Poises bakery and café learned this the hard way.

After three months of Groupons coming through the door, I started to see the results really hurting us financially. There came a time when we literally could not make payroll because at that point in time we had lost nearly $8,000 with our Groupon campaign. We literally had to take $8,000 out of our personal savings to cover payroll and rent that month. It was sickening, especially after our sales had been rising. Sure, maybe thinking of it as just marketing may seem justified, but anyone that knows me well knows that I would never pay more than $100 for advertising, much less $8,000, because I don’t believe that regular advertising had much return on investment at all.

Perhaps this isn't so new after all. Many have compared the idea to, which failed spectacularly in the last dot-com boom. Now Forbes points out the idea itself isn't the only thing that reminds of the past.
Deja Vu: Groupon’s Bubble 1.0 Approach To Accounting

I’ve just started diving into the Groupon S-1 filing, which among other things demonstrates truly stunning growth for the daily deals company. But what immediately caught my eye was Groupon’s declaration that it measures its business using a variety of strictly non-GAAP measures. Losses? Who cares about losses?
Wow, how Bubble 1.0 of them.

Even The New York Times are questioning Groupons accounting practices

It is easy to see why Groupon wants prospective shareholders to view its accounts this way. Strip out marketing expenses, acquisition-related costs, stock compensation, interest expense and payments to the tax man and, presto, the start-up earned $60.6 million. If investors accepted this fantastical form of accounting, all sorts of companies would be worth billions more, too.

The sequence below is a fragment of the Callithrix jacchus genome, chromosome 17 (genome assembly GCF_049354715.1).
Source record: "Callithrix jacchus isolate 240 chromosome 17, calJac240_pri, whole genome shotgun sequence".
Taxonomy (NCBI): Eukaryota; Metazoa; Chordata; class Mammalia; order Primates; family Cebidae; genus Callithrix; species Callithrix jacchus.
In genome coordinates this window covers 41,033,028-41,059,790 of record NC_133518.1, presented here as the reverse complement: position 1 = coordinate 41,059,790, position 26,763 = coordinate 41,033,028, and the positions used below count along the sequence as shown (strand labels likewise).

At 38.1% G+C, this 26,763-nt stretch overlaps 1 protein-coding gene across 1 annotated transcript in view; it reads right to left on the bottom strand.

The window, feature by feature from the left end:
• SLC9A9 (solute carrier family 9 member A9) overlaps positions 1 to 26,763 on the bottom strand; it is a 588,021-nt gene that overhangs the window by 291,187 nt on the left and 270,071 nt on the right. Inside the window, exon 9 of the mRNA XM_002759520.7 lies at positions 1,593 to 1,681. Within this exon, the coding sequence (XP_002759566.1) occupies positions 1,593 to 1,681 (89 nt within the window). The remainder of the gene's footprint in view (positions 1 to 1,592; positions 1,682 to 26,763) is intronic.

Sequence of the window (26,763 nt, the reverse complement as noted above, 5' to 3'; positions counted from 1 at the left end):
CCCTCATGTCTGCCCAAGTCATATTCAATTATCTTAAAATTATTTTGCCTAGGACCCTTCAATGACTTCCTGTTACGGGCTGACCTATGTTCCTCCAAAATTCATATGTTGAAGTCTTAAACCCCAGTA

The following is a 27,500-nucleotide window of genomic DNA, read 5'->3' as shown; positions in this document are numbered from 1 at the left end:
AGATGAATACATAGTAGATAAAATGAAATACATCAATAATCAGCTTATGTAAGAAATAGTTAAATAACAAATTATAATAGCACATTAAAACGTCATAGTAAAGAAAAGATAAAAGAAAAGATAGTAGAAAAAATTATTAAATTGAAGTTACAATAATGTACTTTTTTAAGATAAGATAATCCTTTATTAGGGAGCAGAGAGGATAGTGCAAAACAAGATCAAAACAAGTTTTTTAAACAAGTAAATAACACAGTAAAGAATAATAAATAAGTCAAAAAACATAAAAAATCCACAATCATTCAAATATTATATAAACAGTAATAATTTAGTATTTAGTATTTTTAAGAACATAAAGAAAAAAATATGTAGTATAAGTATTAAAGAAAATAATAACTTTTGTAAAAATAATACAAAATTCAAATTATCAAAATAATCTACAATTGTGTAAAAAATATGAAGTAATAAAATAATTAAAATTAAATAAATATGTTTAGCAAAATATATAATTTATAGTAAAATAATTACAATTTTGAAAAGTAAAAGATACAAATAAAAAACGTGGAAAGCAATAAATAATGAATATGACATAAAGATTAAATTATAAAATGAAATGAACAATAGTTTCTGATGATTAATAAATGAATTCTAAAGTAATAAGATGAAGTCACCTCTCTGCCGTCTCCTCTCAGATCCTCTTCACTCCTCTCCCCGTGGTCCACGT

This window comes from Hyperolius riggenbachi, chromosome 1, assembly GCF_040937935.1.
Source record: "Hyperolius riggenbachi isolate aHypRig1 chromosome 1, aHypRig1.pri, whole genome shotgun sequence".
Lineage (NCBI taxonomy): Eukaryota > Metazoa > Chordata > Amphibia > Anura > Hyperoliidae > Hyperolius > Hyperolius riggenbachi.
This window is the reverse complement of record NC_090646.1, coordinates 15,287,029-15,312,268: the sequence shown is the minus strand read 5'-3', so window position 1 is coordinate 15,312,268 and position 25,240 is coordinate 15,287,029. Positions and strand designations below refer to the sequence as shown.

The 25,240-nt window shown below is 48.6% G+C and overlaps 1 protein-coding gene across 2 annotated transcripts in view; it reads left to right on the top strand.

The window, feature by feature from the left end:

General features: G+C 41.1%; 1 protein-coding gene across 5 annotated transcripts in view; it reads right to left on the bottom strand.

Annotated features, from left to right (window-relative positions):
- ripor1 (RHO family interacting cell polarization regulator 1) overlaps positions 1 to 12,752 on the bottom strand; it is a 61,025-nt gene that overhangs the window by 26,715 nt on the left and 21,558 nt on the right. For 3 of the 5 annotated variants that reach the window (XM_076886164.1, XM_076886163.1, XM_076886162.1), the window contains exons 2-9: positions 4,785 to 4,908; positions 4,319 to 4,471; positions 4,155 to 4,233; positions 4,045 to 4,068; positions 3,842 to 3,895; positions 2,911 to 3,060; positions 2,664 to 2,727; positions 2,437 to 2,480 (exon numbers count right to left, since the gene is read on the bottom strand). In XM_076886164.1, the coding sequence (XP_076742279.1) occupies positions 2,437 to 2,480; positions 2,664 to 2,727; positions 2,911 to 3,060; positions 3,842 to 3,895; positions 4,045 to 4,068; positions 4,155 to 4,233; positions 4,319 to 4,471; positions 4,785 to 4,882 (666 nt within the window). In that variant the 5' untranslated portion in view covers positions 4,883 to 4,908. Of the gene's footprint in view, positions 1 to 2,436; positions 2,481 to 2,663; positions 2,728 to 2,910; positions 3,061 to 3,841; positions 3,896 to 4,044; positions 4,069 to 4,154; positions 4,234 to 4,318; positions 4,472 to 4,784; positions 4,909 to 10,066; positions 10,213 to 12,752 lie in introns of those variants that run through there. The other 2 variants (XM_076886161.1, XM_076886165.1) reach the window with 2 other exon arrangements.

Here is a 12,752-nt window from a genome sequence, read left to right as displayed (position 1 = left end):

Considering the marketing expenses mentioned above are very much part of how groupon operates, with the ten billion pop-unders telling me there's a nail-salon deal in my city right now while I'm shopping online, and countless little facebook ads showing me all the local spa's want to wax my legs, I don't see how you can strip that out. This expensive will always be there.

Groupon employs 400 writers and editors in Chicago alone, basically everyone who was laid off from advertising or is trying to make it as a stand-up comic, to compose advertising copy, and legions of customer service reps. But coupons never built brands, despite how Coke used them way back when.

Groupon Is a Straight-Up Ponzi Scheme

Meanwhile, many early-adopting merchants find that the burst in customers immediately disappears, and since they can’t perpetually discount 75%, those merchants stop using Groupon. But Groupon’s sales force adds many more new merchants than it loses (for now). And Groupon goes out and raises another round at an even higher valuation; they hire even more salespeople and expand into even more virgin territory. Lather, rinse, repeat.
The model is only sustainable if it pays off for local merchants - and to justify Groupon’s current size, it now must pay off for local merchants ubiquitously and flamboyantly. If not, Groupon is mostly a Ponzi scheme.

Shall we dust off the Chimp? He will dance on Groupons grave for 50% off.